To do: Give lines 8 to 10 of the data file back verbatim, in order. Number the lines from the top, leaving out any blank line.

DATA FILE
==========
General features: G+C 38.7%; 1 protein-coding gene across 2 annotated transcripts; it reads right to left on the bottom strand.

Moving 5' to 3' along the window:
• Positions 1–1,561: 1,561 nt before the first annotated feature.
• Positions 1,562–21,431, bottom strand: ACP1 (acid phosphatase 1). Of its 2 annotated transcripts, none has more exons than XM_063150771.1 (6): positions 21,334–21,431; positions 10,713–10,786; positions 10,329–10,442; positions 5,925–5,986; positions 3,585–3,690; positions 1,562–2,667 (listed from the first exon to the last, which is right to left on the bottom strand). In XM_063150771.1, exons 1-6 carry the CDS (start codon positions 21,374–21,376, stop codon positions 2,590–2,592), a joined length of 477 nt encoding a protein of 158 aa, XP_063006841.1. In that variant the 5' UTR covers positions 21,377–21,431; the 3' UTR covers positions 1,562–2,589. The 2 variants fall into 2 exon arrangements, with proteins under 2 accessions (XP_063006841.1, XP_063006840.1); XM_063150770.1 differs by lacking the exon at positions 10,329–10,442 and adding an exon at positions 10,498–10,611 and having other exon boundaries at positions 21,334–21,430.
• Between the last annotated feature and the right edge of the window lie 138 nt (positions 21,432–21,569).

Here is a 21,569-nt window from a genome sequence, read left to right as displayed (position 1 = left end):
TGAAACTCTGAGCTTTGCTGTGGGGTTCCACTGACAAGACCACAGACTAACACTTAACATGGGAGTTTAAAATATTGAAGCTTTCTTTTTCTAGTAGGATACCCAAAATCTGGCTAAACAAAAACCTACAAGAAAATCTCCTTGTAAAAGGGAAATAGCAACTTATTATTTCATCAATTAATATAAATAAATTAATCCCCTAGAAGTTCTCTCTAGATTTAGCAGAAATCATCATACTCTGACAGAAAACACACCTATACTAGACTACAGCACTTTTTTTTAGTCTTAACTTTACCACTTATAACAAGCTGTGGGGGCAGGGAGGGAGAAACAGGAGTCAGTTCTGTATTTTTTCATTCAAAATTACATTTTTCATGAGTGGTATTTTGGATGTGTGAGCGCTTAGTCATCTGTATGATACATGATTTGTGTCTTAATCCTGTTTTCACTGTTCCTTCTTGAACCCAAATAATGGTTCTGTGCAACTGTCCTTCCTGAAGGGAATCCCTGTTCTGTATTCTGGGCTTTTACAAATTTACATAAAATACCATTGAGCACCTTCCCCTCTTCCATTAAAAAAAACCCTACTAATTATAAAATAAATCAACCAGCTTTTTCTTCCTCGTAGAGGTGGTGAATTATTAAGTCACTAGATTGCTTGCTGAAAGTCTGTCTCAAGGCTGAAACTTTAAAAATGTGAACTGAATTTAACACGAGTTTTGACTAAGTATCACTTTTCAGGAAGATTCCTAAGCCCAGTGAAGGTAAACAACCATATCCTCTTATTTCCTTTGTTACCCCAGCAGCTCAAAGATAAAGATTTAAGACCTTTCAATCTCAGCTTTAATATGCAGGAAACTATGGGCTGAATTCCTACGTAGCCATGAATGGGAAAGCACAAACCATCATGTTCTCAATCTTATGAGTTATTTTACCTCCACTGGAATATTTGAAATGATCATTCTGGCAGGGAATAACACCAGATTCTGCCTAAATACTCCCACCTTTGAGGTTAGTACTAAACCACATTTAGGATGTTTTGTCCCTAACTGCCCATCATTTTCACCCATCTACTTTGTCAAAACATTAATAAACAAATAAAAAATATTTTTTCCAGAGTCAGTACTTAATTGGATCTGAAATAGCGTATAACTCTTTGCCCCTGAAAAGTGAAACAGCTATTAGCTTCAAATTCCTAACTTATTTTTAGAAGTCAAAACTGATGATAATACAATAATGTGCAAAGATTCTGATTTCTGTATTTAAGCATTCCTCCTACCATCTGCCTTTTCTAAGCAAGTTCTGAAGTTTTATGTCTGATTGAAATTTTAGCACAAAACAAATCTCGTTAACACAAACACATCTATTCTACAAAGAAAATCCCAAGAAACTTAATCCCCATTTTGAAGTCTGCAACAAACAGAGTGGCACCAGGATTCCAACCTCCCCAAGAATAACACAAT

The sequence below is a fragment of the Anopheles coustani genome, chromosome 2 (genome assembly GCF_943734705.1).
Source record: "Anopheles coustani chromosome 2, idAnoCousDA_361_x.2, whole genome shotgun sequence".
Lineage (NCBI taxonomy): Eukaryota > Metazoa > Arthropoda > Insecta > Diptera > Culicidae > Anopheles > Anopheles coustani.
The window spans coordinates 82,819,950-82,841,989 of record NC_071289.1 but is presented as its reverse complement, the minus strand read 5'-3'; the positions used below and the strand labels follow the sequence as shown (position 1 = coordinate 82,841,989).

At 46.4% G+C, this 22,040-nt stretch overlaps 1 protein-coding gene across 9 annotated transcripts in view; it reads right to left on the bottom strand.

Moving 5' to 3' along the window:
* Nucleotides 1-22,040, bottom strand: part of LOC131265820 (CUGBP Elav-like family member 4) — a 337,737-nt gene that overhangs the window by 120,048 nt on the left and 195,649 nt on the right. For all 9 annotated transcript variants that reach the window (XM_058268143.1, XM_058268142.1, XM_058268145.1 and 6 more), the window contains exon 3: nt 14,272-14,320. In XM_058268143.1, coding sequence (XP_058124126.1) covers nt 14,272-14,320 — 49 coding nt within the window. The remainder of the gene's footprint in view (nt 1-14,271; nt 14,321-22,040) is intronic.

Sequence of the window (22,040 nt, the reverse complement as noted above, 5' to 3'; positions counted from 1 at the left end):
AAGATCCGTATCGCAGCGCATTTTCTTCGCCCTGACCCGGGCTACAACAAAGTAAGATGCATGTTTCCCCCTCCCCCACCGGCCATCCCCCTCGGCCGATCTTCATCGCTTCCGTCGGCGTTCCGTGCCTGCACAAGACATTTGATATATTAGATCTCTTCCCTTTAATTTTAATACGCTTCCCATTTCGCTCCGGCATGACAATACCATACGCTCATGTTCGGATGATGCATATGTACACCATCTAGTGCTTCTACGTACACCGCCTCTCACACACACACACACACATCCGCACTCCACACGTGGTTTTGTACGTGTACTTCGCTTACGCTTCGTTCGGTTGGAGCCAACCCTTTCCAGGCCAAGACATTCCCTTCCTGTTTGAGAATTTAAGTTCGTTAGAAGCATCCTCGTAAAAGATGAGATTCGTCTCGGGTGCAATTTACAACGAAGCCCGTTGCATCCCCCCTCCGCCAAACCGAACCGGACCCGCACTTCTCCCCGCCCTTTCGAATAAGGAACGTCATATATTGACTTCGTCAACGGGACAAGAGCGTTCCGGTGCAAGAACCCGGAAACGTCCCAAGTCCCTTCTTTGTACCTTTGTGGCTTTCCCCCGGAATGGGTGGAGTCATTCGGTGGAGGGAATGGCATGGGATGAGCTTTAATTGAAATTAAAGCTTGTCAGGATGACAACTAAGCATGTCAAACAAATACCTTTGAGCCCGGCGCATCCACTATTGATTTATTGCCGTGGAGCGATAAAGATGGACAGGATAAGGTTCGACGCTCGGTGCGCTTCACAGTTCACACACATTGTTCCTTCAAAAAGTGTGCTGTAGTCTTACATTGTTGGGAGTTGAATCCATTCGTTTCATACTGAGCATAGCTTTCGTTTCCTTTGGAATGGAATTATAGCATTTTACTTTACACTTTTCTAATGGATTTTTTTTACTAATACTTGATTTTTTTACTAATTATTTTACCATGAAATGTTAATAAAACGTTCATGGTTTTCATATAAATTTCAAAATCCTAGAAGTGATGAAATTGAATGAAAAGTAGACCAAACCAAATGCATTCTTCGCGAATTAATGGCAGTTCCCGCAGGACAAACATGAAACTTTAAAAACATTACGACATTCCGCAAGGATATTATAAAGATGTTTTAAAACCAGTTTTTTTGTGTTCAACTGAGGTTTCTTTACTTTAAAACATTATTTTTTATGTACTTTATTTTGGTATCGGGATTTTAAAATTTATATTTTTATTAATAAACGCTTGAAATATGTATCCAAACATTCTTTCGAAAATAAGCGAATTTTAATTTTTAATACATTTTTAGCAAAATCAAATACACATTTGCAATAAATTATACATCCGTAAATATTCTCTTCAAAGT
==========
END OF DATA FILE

The sequence below is a fragment of the Anopheles coustani genome, chromosome 2 (genome assembly GCF_943734705.1).
Source record: "Anopheles coustani chromosome 2, idAnoCousDA_361_x.2, whole genome shotgun sequence".
Lineage (NCBI taxonomy): Eukaryota > Metazoa > Arthropoda > Insecta > Diptera > Culicidae > Anopheles > Anopheles coustani.